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Ping Wu, the wife of Wu Yang, shows the verdict of a local court that orders them to move from their Chongqing home to make way for development. ((EyePress/Associated Press))

China's censors have banned further stories about a Chongqing homeowner who refused to sell out to developers.

China's State Council Information Service issued an urgent notice to the domestic print press and online media on Saturday banning future coverage of the so-called "nail house."

The story of 51-year-old restaurateur and martial arts champion Wu Yang and his wife, who refused to selltheir house to make way for a shopping development, was on its way to becoming a national media sensation.

The builders have since excavated a 10-metre pit around Yang's house, so he is holed up there without water or electricity, threatening to use his martial arts skills against anyone who tries to dislodge him.

"Nail house" is a term used by developers to refer to homeowners who will not give up title to their property — because they are like a nail that keeps poking through even though it's knocked down with a hammer.

China's State Council passed a law earlier this year formally entrenching property rights.

About 200 residents in the area around Yang's houseagreed to move, but Yang turned down an offer equivalent to $525,000 for his 219-square-metre house.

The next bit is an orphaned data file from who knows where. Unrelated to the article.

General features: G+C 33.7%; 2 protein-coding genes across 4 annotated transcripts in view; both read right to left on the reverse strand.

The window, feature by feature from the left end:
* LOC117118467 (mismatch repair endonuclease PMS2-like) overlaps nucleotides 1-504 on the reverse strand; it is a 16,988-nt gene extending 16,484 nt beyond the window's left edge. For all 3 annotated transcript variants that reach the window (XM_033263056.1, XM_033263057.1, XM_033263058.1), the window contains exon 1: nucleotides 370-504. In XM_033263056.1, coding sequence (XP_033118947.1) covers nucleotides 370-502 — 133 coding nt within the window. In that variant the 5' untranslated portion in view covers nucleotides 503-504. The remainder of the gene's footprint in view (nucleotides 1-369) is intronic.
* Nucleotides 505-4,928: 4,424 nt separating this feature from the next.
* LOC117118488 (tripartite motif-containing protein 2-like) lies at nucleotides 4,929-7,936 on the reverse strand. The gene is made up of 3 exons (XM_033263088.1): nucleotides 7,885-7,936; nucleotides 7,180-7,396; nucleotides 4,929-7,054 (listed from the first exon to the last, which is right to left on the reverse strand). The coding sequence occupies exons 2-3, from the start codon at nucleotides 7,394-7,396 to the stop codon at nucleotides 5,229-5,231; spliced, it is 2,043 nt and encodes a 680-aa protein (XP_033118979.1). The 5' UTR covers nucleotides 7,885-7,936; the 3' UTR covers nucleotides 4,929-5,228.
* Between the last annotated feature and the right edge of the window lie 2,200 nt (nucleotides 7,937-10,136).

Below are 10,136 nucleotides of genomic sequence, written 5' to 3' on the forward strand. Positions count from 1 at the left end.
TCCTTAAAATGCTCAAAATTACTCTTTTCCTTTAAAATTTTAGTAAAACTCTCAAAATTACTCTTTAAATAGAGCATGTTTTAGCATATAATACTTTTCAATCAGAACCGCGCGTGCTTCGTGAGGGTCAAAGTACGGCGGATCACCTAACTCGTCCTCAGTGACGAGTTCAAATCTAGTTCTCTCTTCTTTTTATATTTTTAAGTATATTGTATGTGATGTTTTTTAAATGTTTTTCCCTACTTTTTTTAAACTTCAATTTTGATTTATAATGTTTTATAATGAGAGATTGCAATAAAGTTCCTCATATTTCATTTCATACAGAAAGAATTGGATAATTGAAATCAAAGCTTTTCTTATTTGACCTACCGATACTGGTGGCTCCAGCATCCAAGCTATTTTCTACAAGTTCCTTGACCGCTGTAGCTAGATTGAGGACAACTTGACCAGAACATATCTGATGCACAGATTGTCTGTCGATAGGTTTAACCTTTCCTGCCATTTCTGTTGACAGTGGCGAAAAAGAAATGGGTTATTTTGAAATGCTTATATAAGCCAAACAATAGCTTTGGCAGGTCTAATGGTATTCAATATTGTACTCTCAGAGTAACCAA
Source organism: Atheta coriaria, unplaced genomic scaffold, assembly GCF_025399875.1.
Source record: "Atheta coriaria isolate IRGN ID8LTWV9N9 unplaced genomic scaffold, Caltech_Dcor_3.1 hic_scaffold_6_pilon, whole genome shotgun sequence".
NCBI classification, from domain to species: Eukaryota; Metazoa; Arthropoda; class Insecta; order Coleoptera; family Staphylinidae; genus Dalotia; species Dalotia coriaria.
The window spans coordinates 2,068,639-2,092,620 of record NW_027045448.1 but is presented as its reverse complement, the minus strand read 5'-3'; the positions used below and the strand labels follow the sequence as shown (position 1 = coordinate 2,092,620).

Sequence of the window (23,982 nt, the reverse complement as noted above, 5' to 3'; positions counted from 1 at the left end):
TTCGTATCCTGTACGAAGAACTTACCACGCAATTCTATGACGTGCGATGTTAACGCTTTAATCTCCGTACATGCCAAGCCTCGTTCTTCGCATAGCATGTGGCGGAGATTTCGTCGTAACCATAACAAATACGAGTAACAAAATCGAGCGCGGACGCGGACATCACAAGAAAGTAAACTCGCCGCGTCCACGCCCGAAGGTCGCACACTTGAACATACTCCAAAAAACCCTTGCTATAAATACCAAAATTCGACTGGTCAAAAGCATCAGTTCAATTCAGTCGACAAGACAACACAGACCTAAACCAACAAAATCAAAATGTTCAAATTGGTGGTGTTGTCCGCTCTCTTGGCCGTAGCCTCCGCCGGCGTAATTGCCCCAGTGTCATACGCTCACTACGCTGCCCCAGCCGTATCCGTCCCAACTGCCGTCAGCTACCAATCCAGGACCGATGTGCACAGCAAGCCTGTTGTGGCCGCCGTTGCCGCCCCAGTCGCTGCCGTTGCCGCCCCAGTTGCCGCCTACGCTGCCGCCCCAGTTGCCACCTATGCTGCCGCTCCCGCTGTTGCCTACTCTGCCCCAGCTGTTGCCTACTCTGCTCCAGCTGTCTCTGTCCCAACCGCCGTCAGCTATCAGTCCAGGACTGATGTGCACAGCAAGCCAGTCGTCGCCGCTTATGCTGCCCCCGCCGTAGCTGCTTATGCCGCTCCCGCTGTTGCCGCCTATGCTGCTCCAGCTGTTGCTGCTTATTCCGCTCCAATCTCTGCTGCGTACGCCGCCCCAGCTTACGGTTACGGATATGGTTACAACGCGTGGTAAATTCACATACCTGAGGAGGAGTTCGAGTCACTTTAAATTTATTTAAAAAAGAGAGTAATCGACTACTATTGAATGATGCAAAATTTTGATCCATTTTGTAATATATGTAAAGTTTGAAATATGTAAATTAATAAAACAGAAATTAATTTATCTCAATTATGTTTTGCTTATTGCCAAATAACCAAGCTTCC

He has puta banner across the home reading "No violation of legitimate private property."

Chinese media had portrayed the story as a test of the new law enshrining property rights.

"If the government does not respect people's rights in the case, it will raise suspicions about the entanglement of civil rights, property development and government interests," China Youth Daily said in a story written before the ban, urging government to support Yang's position.

Even the China Daily, the main English-language newspaper controlled by the state, featured the story prominently on page 3 of its Saturday edition.

But 24 hours after the State Council issued its ban on coverage, internet carriers throughout the country had blocked blogs on the issue and no new stories were appearing in the state press.

A new blog called "The Nailhouse" on popular carrier Sina.com had more than 150,000 hits, but its content is now inaccessible.

The censorship directive ordered no more reporting and commenting on the "nail house events" anddeletion ofall feature pages, and mentioned by name the internet carriers Sohu.com, QQ.com, Netease.com and Sina.com.